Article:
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Indy Racing League Media Conference

American Government Special Collections Reference Desk

Open Wheel Racing Topics:  Indy Racing League

Indy Racing League Media Conference

Brian Barnhart
Roger Griffiths
Les MacTaggart
Jeff Simmons
Al Speyer
February 22, 2007


THE MODERATOR: Joining us today to discuss several technical aspects for the 2007 IndyCar Series season is Brian Barnhart, president and chief operating officer of the IndyCar Series; Roger Griffiths, race team technical leader for Honda; Al Speyer, motorsports executive director for Firestone; Les Mactaggart, senior technical director for the IndyCar Series; and Jeff Simmons, driver of the No. 17 Team Ethanol Rahal Letterman Racing car.
We'll start with Brian. The 2006 season was certainly one of the best yet. What can we expect in 2007?
BRIAN BARNHART: Good afternoon. Welcome, everybody. We certainly appreciate you showing up.
The 2006 season was one of the most exciting in recent history for the IndyCar Series. Obviously the well-documented last-lap pass by Sam Hornish, Jr. to win the Indianapolis 500, Sam went on to win the championship, as we took four drivers to the Chicagoland race, the season finale, within 21 points and a chance of winning the championship. Sam finished third. Dan did everything he could by winning the race. We had a tie for the championship. Sam wins on the basis he won more races during the season.
I don't think we can get it any closer than that in terms of the championship battle and a great last-lap pass at Indianapolis. It was the first time in the 90-year running of the Indianapolis 500 there's ever been a lead change on the last lap. Sam did it in the last couple hundred yards in dramatic pass of Marco Andretti. A great season. We're looking for more of the same in 2007.
Of course, our partners that helped us achieve that in 2006 included our exclusive engine supply from Honda. They did an outstanding job meeting every challenge that was put upon them. It was the first running in the 90-year history of the Indianapolis 500 without a single engine failure, which is just staggering in terms of Honda's capabilities to produce the high level of technology and the competitive environment of the IndyCar Series and to do so without any failures.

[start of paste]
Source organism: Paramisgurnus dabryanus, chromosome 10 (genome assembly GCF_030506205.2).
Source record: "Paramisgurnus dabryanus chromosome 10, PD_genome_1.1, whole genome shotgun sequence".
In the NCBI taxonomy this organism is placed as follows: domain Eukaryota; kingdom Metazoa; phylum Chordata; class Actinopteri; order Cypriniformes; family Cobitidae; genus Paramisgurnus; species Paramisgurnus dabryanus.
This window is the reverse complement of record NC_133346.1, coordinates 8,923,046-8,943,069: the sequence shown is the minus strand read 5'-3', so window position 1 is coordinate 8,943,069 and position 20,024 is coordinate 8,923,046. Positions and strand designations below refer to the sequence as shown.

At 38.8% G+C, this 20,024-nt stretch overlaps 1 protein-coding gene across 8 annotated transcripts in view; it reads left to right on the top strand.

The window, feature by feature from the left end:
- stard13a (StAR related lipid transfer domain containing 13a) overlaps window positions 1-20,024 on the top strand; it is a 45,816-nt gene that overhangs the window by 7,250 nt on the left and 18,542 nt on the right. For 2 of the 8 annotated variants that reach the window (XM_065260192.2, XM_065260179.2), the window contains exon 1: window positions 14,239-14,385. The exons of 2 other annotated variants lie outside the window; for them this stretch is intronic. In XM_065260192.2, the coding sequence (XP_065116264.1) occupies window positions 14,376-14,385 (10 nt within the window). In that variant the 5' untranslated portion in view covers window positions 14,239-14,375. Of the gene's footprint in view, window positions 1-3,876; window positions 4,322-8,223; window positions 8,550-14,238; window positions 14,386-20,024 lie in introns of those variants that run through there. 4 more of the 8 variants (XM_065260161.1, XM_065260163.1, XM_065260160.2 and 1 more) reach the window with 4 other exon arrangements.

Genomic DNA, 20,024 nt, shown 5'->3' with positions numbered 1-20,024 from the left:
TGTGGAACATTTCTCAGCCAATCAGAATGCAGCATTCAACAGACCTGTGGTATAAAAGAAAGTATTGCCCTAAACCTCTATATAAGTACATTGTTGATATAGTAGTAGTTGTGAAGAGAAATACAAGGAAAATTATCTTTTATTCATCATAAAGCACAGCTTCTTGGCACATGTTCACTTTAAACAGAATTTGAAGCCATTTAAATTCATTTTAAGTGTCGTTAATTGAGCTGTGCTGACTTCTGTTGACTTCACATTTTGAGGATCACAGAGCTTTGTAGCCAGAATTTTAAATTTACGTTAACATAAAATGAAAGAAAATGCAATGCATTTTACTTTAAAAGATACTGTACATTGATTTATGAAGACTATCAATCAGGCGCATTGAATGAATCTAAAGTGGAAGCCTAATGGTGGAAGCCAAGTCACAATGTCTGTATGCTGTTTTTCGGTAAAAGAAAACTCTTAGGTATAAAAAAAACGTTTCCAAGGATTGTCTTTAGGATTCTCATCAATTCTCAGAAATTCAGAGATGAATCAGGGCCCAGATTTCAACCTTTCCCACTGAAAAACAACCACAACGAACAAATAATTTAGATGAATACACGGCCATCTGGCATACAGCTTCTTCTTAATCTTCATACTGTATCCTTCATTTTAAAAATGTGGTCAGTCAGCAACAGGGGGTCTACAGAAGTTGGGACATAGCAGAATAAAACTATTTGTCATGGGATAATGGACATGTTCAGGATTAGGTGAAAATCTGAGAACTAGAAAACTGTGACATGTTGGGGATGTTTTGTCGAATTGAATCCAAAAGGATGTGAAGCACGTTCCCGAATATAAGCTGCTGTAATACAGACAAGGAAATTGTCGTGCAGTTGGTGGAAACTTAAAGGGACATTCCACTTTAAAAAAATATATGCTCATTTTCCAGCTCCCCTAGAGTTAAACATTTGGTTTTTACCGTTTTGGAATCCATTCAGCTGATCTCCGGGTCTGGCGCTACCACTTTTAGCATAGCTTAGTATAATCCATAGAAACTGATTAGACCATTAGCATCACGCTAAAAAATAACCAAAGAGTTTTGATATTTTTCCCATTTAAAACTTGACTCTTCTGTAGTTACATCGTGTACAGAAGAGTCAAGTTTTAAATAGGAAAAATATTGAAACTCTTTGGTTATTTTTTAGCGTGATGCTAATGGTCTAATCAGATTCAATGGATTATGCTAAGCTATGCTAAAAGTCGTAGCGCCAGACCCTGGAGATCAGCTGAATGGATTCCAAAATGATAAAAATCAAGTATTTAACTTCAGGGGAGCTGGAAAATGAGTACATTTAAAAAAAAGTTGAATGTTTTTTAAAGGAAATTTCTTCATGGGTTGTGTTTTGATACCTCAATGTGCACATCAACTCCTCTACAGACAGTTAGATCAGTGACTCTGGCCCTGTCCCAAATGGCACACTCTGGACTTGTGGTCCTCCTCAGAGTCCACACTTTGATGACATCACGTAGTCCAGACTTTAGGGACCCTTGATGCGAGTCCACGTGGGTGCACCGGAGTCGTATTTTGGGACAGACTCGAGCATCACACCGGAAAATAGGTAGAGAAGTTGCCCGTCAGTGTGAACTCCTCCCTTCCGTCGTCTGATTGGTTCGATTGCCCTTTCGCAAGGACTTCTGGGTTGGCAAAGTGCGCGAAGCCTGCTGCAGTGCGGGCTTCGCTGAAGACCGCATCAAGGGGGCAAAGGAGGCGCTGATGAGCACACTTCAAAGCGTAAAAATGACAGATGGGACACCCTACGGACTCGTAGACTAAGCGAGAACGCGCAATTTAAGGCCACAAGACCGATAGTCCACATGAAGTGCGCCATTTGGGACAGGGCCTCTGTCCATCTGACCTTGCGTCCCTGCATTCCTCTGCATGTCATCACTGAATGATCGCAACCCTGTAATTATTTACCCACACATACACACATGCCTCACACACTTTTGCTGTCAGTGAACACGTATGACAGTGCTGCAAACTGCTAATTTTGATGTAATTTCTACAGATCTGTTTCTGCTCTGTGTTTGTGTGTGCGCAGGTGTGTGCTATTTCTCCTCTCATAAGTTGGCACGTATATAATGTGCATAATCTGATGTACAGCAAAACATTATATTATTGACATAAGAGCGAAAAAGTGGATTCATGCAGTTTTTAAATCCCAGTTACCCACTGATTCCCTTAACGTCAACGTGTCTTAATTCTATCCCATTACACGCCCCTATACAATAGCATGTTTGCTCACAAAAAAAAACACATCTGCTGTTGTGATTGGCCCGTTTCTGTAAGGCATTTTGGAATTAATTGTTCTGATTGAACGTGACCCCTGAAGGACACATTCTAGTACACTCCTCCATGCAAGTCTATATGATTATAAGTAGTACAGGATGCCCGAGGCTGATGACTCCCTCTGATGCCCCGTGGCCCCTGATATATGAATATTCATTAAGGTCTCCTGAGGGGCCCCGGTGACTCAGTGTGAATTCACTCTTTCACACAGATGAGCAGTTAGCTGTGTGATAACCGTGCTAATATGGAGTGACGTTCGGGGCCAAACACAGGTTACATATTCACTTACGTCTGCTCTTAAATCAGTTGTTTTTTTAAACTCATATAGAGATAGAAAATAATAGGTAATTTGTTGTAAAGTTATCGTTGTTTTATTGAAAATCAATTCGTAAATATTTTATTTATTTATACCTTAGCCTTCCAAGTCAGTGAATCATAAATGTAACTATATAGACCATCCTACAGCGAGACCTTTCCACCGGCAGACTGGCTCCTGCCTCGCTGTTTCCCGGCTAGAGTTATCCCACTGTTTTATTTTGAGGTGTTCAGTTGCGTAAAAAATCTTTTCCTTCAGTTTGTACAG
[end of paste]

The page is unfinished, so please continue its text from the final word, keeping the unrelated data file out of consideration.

In fact, Sam Hornish won the Indianapolis 500, ran the entire race weekend at Watkins Glen, and ran the first day of practice and qualifications and set on the pole at Texas with the same engine in the car. That just speaks volumes to Honda's capabilities, what they've provided for us.
Of course, our great partners at Firestone, they make the best race tires in the world. We challenge them in the most diverse schedule in the world, running on street courses, permanent road courses, short ovals, concrete racetrack at Nashville, and the superspeedways, and of course Indianapolis Motor Speedway. Nobody builds a better race tire than Firestone. We're privileged to have them as our partners on the tire front, very proud of what they do in terms of competition.
Firestone is sometimes forgotten in the mix because they're so good, they're taken for granted. You never hear any of our drivers get out of the car and say, I got a bad set of tires. It's just so consistent, such a high level of quality, a great job from Firestone.
Of course, our 2006 season we ran a blend of 90% methanol and 10% ethanol, which prepared us well for the switch we're making in 2007, going to a hundred percent fuel-grade ethanol. That switch was seamless last year and prepares us well moving forward. Again, our great partners at Honda, Firestone and ethanol are preparing us for another great season in 2007.
THE MODERATOR: One of the most significant changes in the upcoming season is the transition in the Honda Indy V8 engine from 3.0 liter to the 3.5. Roger, talk to us about that, the transition over to the 3.5-liter engine.
ROGER GRIFFITHS: Back about this time last year we started running on hundred percent ethanol. We first ran a three-liter engine. It was really just to see how the engine would perform, what challenges were going to be ahead of us. One of the things we noticed fairly early on was a change in the performance level. We had some discussions with the IRL as to how they wanted to approach this. Particularly with the way the season, the balance of races is moving a little bit more towards some road course races, we have a couple more this year, less of the ovals, we wanted an engine that was very usable on both ovals and road courses.